Normally, the Aurora Borealis, better known as the Northern Lights, is only visible in the far north.  Every once in a while, though, the conditions are just right for us to see them in some parts of the Northern United States, including Maine and New Hampshire.

It looks like conditions may be right for seeing them in our skies this Thursday.

According to an article on the WCSH 6 website, a powerful solar storm will cause the Aurora Borealis to be visible much farther south than it normally is.

Apparently, the Northern Lights are on an eleven year cycle, which is expected to peak in 2024.  Because of this, over the next year-ish, we'll see more instances where the Northern Lights are visible in places where they normally are not.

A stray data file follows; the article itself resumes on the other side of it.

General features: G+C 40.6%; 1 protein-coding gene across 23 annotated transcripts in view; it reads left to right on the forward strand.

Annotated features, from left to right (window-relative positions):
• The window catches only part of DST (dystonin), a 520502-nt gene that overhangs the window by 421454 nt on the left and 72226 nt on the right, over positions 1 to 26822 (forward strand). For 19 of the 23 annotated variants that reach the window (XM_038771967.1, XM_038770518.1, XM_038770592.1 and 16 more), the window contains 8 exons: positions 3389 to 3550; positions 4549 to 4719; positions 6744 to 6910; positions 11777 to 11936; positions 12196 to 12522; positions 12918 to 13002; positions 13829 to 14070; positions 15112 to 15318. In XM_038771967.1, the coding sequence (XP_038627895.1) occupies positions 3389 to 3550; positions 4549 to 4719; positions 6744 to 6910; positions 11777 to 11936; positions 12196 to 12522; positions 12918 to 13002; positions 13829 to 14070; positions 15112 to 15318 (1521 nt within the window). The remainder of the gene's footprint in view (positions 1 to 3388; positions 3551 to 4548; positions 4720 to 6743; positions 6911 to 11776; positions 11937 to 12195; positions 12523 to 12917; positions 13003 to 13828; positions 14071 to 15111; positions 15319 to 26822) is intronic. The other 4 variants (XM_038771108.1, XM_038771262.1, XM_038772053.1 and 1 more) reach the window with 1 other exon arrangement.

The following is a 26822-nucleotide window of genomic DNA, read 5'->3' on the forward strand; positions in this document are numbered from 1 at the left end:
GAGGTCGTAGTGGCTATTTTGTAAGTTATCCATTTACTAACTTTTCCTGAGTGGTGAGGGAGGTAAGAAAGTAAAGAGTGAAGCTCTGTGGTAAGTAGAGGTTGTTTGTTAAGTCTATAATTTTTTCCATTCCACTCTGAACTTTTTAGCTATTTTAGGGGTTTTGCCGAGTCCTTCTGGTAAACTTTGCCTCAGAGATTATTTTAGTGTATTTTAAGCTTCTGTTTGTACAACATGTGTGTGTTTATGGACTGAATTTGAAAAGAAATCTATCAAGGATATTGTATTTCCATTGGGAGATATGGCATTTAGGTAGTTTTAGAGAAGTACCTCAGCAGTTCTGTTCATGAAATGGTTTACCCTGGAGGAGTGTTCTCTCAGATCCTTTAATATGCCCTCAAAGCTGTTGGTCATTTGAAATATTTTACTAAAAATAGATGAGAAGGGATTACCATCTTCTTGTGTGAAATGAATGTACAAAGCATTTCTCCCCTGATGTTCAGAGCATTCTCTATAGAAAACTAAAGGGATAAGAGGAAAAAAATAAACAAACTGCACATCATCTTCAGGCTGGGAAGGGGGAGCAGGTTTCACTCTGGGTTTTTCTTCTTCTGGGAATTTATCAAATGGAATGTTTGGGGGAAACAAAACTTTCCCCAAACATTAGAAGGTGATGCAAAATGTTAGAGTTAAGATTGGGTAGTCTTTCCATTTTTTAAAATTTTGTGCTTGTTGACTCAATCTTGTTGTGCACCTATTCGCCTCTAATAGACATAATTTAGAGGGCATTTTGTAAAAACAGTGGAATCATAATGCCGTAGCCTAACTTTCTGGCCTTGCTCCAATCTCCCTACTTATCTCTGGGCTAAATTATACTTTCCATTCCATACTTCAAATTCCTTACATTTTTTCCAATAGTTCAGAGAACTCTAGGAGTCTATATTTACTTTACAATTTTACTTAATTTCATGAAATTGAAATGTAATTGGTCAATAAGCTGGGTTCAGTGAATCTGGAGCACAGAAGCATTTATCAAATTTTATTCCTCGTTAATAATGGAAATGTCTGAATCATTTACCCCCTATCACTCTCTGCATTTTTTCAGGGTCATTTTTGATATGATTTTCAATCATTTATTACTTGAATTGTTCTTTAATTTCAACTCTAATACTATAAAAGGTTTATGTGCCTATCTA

For example, the Aurora Borealis was visible in the State of Arizona earlier this spring.

So, what causes the Aurora Borealis?  According to the Canadian Government website, the Northern Lights happen when charged particles collide with gases in the atmosphere.  Each of these collisions causes a tiny flash of light.  All of those tiny flashes add up to create a brilliant, ghostly-green, light show.

v2osk / Unsplash
v2osk / Unsplash

Thursday's storm will release more of these particles, which will lead to a more intense Northern Lights.

The article explains that the Northern Lights will be visible in many of the country's northern states, including Maine, New Hampshire, New York, and Vermont.  The best viewing will be from 10 PM on Thursday through 2 AM on Friday.

At this point, the National Weather Service is calling for cloudy skies on Thursday evening.  However, we are still a few days out, so this could change.  We've got our fingers cross.

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